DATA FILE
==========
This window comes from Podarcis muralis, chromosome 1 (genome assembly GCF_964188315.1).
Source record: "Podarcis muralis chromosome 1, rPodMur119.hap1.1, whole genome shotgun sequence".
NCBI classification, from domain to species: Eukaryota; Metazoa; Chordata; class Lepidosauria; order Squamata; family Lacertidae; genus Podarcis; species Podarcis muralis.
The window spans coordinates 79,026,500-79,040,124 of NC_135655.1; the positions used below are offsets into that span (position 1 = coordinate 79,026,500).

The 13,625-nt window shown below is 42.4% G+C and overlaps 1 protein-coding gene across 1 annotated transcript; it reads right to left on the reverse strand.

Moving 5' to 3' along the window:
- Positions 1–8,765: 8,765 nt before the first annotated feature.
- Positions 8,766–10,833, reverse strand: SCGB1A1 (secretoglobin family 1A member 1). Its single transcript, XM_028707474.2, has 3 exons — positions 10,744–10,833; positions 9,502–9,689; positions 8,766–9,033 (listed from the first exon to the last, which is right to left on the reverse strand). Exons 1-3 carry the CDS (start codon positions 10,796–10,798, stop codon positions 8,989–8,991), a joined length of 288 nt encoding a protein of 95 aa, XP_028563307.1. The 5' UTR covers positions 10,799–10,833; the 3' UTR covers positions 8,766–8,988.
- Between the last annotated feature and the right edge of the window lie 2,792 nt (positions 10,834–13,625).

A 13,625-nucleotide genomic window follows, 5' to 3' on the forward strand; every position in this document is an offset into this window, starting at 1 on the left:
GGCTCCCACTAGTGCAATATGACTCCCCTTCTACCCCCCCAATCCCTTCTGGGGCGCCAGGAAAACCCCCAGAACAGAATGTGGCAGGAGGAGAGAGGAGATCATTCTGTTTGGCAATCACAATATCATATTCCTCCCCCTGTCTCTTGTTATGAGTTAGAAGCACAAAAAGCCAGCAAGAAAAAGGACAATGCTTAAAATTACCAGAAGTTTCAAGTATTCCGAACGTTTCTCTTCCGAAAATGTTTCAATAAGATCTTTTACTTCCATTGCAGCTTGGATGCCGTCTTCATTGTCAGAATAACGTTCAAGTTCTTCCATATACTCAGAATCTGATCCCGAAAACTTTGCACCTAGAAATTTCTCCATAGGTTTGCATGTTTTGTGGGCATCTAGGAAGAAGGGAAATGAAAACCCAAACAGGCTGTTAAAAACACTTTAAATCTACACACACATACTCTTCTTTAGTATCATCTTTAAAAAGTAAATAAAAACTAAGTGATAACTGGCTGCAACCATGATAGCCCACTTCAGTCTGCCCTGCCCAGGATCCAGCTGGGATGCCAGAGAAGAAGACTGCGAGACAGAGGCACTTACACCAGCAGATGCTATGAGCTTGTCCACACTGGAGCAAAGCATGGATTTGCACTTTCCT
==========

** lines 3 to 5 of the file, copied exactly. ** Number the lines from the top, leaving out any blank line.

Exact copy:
NCBI classification, from domain to species: Eukaryota; Metazoa; Chordata; class Lepidosauria; order Squamata; family Lacertidae; genus Podarcis; species Podarcis muralis.
The window spans coordinates 79,026,500-79,040,124 of NC_135655.1; the positions used below are offsets into that span (position 1 = coordinate 79,026,500).

The 13,625-nt window shown below is 42.4% G+C and overlaps 1 protein-coding gene across 1 annotated transcript; it reads right to left on the reverse strand.